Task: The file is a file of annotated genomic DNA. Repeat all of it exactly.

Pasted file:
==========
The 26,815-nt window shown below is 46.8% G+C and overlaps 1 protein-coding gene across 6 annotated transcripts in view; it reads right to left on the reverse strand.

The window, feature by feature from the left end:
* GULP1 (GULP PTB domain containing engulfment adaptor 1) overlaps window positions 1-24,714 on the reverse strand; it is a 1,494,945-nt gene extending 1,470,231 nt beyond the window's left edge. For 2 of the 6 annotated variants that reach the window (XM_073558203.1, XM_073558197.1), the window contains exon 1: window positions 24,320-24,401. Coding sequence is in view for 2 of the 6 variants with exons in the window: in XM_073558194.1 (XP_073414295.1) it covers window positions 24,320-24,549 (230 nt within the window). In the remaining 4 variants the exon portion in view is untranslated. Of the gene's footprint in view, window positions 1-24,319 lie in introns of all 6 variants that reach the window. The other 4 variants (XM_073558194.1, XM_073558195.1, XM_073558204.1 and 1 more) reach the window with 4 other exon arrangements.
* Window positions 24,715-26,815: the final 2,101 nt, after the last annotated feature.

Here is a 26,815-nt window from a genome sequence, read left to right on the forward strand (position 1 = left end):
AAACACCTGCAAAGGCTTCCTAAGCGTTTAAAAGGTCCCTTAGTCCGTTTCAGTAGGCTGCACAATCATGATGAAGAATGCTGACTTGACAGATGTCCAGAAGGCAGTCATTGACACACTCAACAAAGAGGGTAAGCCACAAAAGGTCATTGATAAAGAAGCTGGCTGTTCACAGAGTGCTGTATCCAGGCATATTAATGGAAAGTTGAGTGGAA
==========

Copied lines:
The 26,815-nt window shown below is 46.8% G+C and overlaps 1 protein-coding gene across 6 annotated transcripts in view; it reads right to left on the reverse strand.

The window, feature by feature from the left end:
* GULP1 (GULP PTB domain containing engulfment adaptor 1) overlaps window positions 1-24,714 on the reverse strand; it is a 1,494,945-nt gene extending 1,470,231 nt beyond the window's left edge. For 2 of the 6 annotated variants that reach the window (XM_073558203.1, XM_073558197.1), the window contains exon 1: window positions 24,320-24,401. Coding sequence is in view for 2 of the 6 variants with exons in the window: in XM_073558194.1 (XP_073414295.1) it covers window positions 24,320-24,549 (230 nt within the window). In the remaining 4 variants the exon portion in view is untranslated. Of the gene's footprint in view, window positions 1-24,319 lie in introns of all 6 variants that reach the window. The other 4 variants (XM_073558194.1, XM_073558195.1, XM_073558204.1 and 1 more) reach the window with 4 other exon arrangements.
* Window positions 24,715-26,815: the final 2,101 nt, after the last annotated feature.

Here is a 26,815-nt window from a genome sequence, read left to right on the forward strand (position 1 = left end):
AAACACCTGCAAAGGCTTCCTAAGCGTTTAAAAGGTCCCTTAGTCCGTTTCAGTAGGCTGCACAATCATGATGAAGAATGCTGACTTGACAGATGTCCAGAAGGCAGTCATTGACACACTCAACAAAGAGGGTAAGCCACAAAAGGTCATTGATAAAGAAGCTGGCTGTTCACAGAGTGCTGTATCCAGGCATATTAATGGAAAGTTGAGTGGAA